The sound evoked potentials that can be recorded from the scalp are becoming of increasing importance in the clinical diagnosis of various diseases affecting the central nervous system such as tumors and multiple sclerosis. In particular, the so-called short latency components (brainstem auditory evoked potentials, BSEP) have proven to be very useful in making such diagnoses. The use of this method in precise site-of-lesion testing is, however, hampered by uncertainty as to the exact location of the neural generators of the various components of the response.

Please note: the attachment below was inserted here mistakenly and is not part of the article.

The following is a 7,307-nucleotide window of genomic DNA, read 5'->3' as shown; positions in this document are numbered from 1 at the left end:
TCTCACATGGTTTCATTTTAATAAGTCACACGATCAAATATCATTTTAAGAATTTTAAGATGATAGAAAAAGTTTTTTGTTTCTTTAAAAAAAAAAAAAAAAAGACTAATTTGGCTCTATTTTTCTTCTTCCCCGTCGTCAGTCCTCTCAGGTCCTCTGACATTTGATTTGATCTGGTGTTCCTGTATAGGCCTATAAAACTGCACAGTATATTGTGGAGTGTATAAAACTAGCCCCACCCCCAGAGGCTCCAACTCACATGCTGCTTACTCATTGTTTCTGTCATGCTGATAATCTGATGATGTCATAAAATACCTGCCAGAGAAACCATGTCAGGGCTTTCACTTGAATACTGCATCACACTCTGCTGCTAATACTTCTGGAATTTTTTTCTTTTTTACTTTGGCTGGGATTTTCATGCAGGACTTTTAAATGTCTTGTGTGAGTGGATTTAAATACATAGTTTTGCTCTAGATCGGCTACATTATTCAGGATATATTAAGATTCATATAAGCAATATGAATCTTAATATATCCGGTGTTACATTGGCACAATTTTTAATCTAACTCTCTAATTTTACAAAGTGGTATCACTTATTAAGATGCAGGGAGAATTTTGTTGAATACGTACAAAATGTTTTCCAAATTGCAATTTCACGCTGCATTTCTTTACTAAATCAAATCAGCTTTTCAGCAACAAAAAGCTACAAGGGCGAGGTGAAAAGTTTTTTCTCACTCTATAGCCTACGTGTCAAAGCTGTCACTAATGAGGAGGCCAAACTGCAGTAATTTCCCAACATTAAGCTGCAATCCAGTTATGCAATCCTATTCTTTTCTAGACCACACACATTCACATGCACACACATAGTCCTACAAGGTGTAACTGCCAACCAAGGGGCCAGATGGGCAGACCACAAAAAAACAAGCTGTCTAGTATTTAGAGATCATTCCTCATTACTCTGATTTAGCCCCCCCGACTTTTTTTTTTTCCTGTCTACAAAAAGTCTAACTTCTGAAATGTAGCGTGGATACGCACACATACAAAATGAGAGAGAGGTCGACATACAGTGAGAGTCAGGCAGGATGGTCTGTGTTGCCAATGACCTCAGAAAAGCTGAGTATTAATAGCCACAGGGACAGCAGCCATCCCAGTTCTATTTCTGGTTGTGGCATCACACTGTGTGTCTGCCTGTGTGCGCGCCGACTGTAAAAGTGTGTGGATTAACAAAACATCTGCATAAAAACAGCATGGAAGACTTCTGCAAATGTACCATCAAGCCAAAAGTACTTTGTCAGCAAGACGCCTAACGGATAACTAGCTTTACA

The aim of this study is to obtain a better understainding of the sources of the farfield electrical events that can be recorded from the scalp during the first 10 msec after the onset of a transient sound and to identify the neural generators of these potentials. This will be done through intracranial recordings in humans during neurosurgical operations and in animal experiments. Selective recordings from different brain nuclei will be made in both the human and animal experiments. The likelihood of a certain nerve tract or nucleus being the generator of certain parts of the scalp-recorded BSEP will be studied by determining the amplitude of the response and the anatomical extension of the generator. Experiments will be performed in baboons where the effect of pulsatile pressure on different parts of the auditory nervous system will be studied using implantable balloons. The dependence of the response on different types of stimuli will be explored in order to find optimal stimuli for different types of studies. A better understanding of the origin of these potentials and their dependence on stimulus parameters will increase the cllnical value of this test method and broaden its use in differential diagnosis of disorders afflicting the auditory nervous system.
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